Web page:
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If you live anywhere close to “Sooner Nation,” you are likely to have heard about the controversy surrounding the new Pride of Oklahoma marching band director, Justin Stolarik.

Dr. Stolarik, who hails from out of state, made waves in August for changes to the longtime pre-game marching band routine, which includes fan-favorites such as the interlocking OU formation. While the University backed off of most of the changes after the public outcry, Stolarik’s woes continued as Pride alumni and others continue to criticize his work.

Some went so far as to distribute flyers prior to the OU-Tulsa football game, asking fans not to cheer for the Pride as a sign of protest. As a former Pride member, I wish to wade into the mix and address some comments specifically to Christians.

It’s only polyester

“Live on University,” the famous OU chant, brings rise to deep emotions within us. I admit that wearing the polyester uniform, memorizing the fight song and performing each week in front of thousands has its deep-seated imprint on my life. Indeed the combination of sports and the alma mater indeed take on a special place in life.

At the same time, there are things more important than sports and football traditions. As Christians, our highest loyalties belong to Christ. While Dr. Stolarik or someone else may be able to sweep away what people hold dear at the University of Oklahoma, no one can take away the Faith, given once and for all (Jude 1:3).


“Fiddler on the Roof,” the classic Broadway musical, opens with the popular song “Tradition,” in which the main character “Tevye” explains all of life in Jewish society through that one word. He is ferocious when his people’s traditions are challenged, and the same attitude is showing up in Oklahoma.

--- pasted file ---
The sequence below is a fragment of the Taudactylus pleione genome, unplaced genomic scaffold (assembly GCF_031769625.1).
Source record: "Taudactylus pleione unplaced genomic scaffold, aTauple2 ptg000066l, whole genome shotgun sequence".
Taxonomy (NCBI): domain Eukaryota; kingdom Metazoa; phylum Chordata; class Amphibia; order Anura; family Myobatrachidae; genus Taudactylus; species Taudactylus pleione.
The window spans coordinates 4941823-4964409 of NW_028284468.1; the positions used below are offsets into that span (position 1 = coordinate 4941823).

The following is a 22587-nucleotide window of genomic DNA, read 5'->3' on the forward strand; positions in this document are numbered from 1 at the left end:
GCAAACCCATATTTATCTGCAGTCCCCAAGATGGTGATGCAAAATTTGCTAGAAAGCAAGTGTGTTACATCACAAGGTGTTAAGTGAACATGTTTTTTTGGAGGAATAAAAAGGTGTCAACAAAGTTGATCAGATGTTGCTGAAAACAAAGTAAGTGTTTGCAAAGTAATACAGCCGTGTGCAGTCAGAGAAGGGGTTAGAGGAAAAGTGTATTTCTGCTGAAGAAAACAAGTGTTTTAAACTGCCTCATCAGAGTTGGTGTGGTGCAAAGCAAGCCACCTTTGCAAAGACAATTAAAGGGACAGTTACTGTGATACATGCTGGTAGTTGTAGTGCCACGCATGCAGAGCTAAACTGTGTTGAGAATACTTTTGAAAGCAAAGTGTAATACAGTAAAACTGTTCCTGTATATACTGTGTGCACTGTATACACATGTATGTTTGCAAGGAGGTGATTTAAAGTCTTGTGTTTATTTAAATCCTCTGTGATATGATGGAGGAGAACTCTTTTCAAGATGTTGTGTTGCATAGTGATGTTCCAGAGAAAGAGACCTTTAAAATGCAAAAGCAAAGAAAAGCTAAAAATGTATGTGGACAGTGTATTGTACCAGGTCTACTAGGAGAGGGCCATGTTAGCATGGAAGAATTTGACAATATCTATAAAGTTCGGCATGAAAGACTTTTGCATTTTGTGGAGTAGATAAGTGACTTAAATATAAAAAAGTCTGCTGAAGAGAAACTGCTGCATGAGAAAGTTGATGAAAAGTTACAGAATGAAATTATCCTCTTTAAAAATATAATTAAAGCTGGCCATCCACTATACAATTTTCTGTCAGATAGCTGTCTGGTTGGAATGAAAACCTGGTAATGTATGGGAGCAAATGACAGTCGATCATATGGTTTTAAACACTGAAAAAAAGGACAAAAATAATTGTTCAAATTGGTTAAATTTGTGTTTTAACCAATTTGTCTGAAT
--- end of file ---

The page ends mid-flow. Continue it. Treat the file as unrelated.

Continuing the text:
Now, I am as upset as the next person about the band traditions being changed. In fact, what this society needs as much as any time in history are positive traditions that can be passed on to future generations. We are in a crisis in America largely because we are rootless.

Be that as it may, Christians ought to beware of making too much of man-made traditions. Christ Himself warned of propping up man-made traditions (Mark 7:8), and Christians who are worked up about this should check our priorities.

Do unto others…

For those who do not have a Christian worldview, it is to be expected that a non-Christ-like attitude would emerge. As Christians, however, we are called to more. Disagree with Dr. Stolarik all you want, but do so with gentleness and respect.

To quote the Apostle Paul, “Let your reasonableness be known to everyone. The Lord is at hand; do not be anxious about anything, but in everything by prayer and supplication with thanksgiving let your requests be made known to God. And the peace of God, which surpasses all understanding, will guard your hearts and your minds in Christ Jesus” (Philippians 4:5-7).

In the end, this controversy will pass. Meanwhile, we will all stand before God someday and give account as to how we responded to it, whether we were in the band or not.